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Posts about Alexandria


Did you know Potomac Yard in Alexandria has a new trail?

The City of Alexandria has built a new multi-use trail from Potomac Yard to Braddock Road Metro station, as part of the new Potomac Yard Park. The trail provides a useful connection between the new residences and shops opening in Potomac Yard and Old Town.

Potomac Yard Trail. Photon by the author.

The trail runs along the west side of Alexandria's Amtrak and Virginia Railway Express tracks for roughly 1.5 miles, from about East Glebe Road to East Braddock Road. It is part of a 24 acre linear park that has opened in phases since 2011 with the stretch south of South Main Line Boulevard opening this year.

The new Potomac Yard Trail. Map by Google.

Residents of the growing neighborhood are already enjoying the trail. It connects them to the Braddock Road Metro station, the closest to residents in the southern reaches of the area until the proposed Potomac Yard Metro station opens. It also provides them with an all off-road bike and pedestrian route south to the western end of Old Town.

Another view of the Potomac Yard Trail. Photo by Joe Flood on Flickr.

Alexandria is already planning to continue the trail north to Four Mile Run and Crystal City. This will occur as the Potomac Yard shopping center is redeveloped, and it will replace the temporary trail along Potomac Avenue north of East Glebe Road. The city does not have a specific timeframe for completion yet.

Building parks early means less struggle down the line

Having the park and trail in place should allow Potomac Yard to avoid some of the issues other newly developing neighborhoods in the region face. A lack of early planning for parks in NoMa has forced the NoMa Business Improvement District to compete with developers bidding for attractive plots in and near the neighborhood's core to create some green space in the area.

NoMa bought its first plot in November, spending $3.2 million for 5,200 square feet at the corner of 3rd St and L St NE. Washington DC has budgeted $50 million for parks in the neighborhood.

Comparatively, Alexandria was able to build the first sections of the Potomac Yard Trail for only about $800,000.


Check out Alexandria's efforts to make crossing a busy street on a bike safer

Sometimes called "bike crossings," intersection crossing markings that both tell cyclists where the safest place to cross a street and remind drivers to watch out for cyclists may be coming to Alexandria. Would what's planned for Alexandria make cyclists safer?

Photo by Ted Eytan on Flickr.

Bike crossings are part of the plan for the Wilkes Street Neighborhood Bikeway, which Alexandria Transportation Planner Hillary Orr (formerly Hillary Poole) unveiled in final, ready-to-bid form at November's Alexandria Bicycle and Pedestrian Advisory Committee meeting.

(Orr actually called these "bicycle crosswalks," but that's not the standard name, as it implies that cyclists should dismount and walk through them, which is incorrect.)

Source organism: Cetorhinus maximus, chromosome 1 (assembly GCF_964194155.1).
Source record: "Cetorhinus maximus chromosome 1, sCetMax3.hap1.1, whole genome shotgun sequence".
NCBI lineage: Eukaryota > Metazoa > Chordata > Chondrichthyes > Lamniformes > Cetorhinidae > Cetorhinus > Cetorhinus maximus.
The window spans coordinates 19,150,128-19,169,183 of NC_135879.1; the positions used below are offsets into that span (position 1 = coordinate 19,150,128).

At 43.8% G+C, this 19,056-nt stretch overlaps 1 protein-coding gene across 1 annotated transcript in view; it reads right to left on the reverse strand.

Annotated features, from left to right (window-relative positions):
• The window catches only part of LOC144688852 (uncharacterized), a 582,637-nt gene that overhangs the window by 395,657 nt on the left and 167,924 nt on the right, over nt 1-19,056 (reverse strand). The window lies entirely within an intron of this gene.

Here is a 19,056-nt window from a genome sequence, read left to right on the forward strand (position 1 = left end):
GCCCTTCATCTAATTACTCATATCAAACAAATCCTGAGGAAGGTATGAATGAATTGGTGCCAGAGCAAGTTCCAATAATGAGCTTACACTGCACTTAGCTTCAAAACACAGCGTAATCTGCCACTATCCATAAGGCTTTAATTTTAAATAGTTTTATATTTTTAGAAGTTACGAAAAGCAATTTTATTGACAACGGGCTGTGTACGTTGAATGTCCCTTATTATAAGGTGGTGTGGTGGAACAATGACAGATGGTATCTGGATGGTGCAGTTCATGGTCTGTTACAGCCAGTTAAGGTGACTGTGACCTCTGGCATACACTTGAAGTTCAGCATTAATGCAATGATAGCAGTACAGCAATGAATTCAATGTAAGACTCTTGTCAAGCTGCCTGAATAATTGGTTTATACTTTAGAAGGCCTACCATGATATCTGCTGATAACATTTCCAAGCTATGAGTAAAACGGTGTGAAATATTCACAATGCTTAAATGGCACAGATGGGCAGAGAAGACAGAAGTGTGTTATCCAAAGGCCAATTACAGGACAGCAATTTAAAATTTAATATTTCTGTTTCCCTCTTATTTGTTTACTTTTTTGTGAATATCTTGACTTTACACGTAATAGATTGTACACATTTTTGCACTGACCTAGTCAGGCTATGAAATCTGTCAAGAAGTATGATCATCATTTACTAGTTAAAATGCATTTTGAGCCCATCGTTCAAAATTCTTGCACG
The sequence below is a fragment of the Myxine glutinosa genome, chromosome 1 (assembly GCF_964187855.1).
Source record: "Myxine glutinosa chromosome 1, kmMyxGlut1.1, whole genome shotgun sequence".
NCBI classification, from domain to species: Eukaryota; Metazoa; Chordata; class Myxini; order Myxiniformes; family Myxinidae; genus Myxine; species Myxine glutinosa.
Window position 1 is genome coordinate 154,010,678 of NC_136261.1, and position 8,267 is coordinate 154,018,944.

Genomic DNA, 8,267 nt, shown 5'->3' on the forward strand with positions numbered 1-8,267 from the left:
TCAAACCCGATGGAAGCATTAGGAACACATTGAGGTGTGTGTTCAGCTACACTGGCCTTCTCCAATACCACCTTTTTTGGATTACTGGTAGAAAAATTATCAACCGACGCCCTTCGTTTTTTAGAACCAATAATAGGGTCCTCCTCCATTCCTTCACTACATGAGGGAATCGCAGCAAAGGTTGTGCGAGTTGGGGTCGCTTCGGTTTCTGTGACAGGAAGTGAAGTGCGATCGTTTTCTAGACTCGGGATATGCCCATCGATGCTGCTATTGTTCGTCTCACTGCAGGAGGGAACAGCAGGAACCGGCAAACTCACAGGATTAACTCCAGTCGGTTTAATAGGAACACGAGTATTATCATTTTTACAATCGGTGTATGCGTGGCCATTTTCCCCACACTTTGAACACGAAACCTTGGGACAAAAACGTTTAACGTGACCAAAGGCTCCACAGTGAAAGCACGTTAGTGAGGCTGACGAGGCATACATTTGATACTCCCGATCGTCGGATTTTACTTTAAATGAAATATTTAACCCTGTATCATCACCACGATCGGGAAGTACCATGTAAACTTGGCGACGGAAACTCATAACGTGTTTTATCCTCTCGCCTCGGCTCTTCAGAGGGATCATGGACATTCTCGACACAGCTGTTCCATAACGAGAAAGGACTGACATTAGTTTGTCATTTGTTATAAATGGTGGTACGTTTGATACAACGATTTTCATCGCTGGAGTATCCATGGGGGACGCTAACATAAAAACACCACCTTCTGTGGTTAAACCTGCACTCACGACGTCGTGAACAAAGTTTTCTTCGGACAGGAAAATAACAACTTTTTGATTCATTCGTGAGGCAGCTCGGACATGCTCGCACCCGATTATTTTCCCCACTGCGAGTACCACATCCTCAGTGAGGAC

A bike crossing looks like a crosswalk with separate walking and cycling lanes. At Wilkes and Columbus Street in Alexandria, the plan is to use bike crossings to take the east-west bikeway from a shared street (a street marked with sharrows) to an off-street path.

The plan for Wilkes Street and Columbus Street. Image from the City of Alexandria.

According to Orr, the bike crossing comes from the National Association of City Transportation Officials guide. But the closest thing I found in the on-line NACTO guide was an intersection treatment for bike lanes:

Bike crossing detail from NACTO guide.

What Alexandria has planned more closely resembles a South Korean bike crossing than anything I found in the NACTO guide:

A crossing in Seoul, South Korea. Photo by Chris Rust.

Is it useful? Or just a distraction?

A street crossing that keeps people walking separate from those on bicycles would certainly be useful, if connecting similarly separated facilities, such as this off-street greenway:

Lane-separated greenway in Minneapolis. Photo by the author.

On Wilkes Street, however, bicycle riders are expected to move from a path people share for biking and walking on the west side of the intersection to street people share for biking and driving on the east, even though the bike crossing guides them towards the sidewalk.

At the BPAC meeting, people asked about the single bike crossing that's supposed to carry people over Wilkes Street's intersection with Route 1. Currently there is no bike crossing specifically for westbound traffic. This allows unimpeded flow of left-turning motor vehicles from eastbound Wilkes to northbound Route 1. The modified intersection will continue this practice.

The plan for Wilkes and Route 1. Image from the City of Alexandria.

When asked why a separate crossing was not added to facilitate westbound bicycling, Orr said it was "for safety."

In the new configuration, as in the present, westbound bicycle traffic is expected to cross to the southwest corner before either waiting for the northbound walk signal or proceeding west on the sidewalk. As in the current configuration, this design prioritizes car movement over cyclist safety. In previous discussions of this Bikeway, BPAC members specifically requested a direct connection to westbound Wilkes St for westbound bicycle traffic. Clearly, these requests were denied.